Guest Blog Posts by Cecilia Lee and by Debbie Miller
Alex sang an aria in Italian recently in front of 600 people. He had a really nice introduction by the Pennsylvania Secretary of Education. A lot of people think he is a superstar. He has modeled for a toy company, done some TV work, has his own poster and appeared on the big screen in Times Square 8 times. He just turned 9. I often wonder if he would still be able to do all that he does if he didn’t have early intervention services pretty much as soon as he was born.
Alex was diagnosed with Down syndrome at birth. I, like many other new parents, didn’t know what to expect. I was informed of lots of struggles and obstacles that would come our way. I felt as if my family’s life was thrown into the land of doom. Then came early intervention! Our early intervention therapists started coming over to our house. Immediately, they started telling us all the things that Alex was capable of doing; and more importantly different strategies to try so that he COULD do those things he wasn’t yet doing. They were the bright ray of sunshine that came to chase away the dark cloud that I thought was hanging over us. Each week, they came over and worked with all of us to make everything possible. They always made sure that Alex’s sister, Isabelle, was part of the session. Now at age 11, she is the queen of modifications! Many of us know that over 90% of the brain development happens before the kids turn five, so what a great life-changing opportunity this was not only for Alex but also for Isabelle.
One of the struggles we had in the beginning was language development. We live in a bilingual household and when Alex was first diagnosed, many people told us that it’d be better to stick to one language because he would be too confused and have difficulty learning how to communicate. Fortunately, our early intervention therapists told us that we should just do whatever we were doing with our daughter so we continued to communicate in two different languages. Exposure to two different languages increased Alex’s awareness of different sounds and the way the letters/characters looked. He started recognizing sight words in both English and Korean before he turned two. At age 9, he speaks, reads and writes in English and Korean. He is learning Italian because he just loves Mozart operas and Japanese because he’s so into Anime. He loves singing Mozart arias in Italian and Anime theme songs in Japanese.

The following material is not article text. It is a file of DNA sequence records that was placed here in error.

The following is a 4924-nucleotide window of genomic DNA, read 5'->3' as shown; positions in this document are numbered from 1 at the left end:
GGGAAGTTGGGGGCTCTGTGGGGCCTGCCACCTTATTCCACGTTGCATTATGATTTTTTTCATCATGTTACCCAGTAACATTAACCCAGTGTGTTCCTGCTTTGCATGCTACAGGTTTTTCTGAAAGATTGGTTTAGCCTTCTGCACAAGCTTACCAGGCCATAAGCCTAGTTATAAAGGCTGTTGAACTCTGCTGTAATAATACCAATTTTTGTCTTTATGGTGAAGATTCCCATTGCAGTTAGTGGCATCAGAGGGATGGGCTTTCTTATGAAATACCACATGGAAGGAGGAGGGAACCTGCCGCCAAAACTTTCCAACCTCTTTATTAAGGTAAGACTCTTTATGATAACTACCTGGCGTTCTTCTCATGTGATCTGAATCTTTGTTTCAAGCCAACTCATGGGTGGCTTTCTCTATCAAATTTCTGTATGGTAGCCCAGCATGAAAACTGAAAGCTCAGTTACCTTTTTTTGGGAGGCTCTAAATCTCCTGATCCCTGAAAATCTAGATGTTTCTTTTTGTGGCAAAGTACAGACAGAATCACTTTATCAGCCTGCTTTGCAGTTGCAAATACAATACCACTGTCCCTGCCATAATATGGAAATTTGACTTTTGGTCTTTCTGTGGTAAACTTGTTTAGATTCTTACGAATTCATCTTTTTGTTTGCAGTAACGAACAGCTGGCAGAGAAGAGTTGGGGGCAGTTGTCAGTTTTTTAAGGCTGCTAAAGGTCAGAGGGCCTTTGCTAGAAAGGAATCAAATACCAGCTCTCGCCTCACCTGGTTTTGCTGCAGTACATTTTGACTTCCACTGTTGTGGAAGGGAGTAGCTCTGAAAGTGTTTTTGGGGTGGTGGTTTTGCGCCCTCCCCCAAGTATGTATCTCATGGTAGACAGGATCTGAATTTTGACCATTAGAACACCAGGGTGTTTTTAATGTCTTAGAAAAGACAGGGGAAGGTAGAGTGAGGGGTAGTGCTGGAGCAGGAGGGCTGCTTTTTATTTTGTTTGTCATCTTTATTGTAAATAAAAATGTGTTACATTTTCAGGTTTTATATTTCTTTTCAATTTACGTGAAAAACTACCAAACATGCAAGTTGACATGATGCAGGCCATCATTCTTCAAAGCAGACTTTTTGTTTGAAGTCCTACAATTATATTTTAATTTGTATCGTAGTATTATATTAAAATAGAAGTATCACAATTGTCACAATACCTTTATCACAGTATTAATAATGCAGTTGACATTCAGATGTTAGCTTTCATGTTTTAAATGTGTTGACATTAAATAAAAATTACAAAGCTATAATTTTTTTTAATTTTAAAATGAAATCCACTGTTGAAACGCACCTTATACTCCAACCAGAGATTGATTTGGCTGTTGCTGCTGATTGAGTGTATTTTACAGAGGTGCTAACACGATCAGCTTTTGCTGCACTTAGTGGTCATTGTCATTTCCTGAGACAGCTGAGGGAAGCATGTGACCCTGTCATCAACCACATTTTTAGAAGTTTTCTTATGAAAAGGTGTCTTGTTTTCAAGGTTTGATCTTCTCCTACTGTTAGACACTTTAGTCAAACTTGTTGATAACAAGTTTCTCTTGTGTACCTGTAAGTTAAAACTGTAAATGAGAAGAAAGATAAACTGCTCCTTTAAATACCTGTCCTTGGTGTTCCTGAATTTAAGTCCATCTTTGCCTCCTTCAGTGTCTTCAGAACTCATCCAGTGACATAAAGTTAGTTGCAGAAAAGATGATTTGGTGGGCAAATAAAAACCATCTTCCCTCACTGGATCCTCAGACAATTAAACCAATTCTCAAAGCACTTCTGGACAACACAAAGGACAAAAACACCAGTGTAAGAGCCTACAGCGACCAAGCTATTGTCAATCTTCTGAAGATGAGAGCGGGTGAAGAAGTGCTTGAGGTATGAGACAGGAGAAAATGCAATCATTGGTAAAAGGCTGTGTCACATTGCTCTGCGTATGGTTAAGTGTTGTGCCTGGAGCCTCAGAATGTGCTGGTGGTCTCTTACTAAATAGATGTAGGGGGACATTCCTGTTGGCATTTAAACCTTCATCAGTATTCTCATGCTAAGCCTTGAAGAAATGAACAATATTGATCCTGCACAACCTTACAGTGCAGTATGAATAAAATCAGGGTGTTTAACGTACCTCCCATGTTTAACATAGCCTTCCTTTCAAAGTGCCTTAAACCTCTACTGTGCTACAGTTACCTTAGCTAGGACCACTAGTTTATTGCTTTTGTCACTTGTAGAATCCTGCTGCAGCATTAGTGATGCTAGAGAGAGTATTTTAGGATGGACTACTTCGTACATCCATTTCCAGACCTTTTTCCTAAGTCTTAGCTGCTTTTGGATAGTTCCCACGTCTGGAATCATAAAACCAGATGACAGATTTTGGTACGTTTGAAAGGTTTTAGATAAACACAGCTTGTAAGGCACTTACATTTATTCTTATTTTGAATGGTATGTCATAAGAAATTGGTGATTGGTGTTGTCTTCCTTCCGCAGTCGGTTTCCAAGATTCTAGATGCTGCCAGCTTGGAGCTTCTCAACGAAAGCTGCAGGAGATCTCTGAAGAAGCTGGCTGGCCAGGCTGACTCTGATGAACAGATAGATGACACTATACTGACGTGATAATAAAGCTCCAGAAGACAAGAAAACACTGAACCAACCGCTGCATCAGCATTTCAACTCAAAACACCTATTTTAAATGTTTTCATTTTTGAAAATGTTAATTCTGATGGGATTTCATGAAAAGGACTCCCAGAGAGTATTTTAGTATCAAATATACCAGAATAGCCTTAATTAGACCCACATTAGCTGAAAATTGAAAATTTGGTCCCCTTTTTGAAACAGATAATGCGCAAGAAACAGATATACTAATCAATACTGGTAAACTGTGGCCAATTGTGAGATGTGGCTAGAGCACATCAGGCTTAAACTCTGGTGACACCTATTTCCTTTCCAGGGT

As I was getting teary-eyed watching Alex sing ‘La Cidarem la Mano’ in Italian in front of such a big crowd, I couldn’t help but think how none of this would’ve been possible without early intervention.
I had always wondered what I would do when I grew up. When I thought about my professional career, I never envisioned myself working with young children with disabilities. However at the age of 42 when the opportunity arose for me to work in this field, my passion found me. For 24 years, I have worked with children from birth through five years of age … And they have taught me so much.
I have worked in Part B special education preschool and Part C early intervention jobs separately and for 13 years simultaneously. I’ve laughed and cried with parents and had both challenging and rewarding home visits. Through it all I’ve seen progress unique to each child and family and felt an overwhelming relief that these wonderful children are receiving the educational and family support necessary to have a happy life and life-long friendships.
People who don’t teach special education always say, “It takes a special person to teach special education.” They are wrong; it is an honor and a privilege to teach young children with disabilities and their families.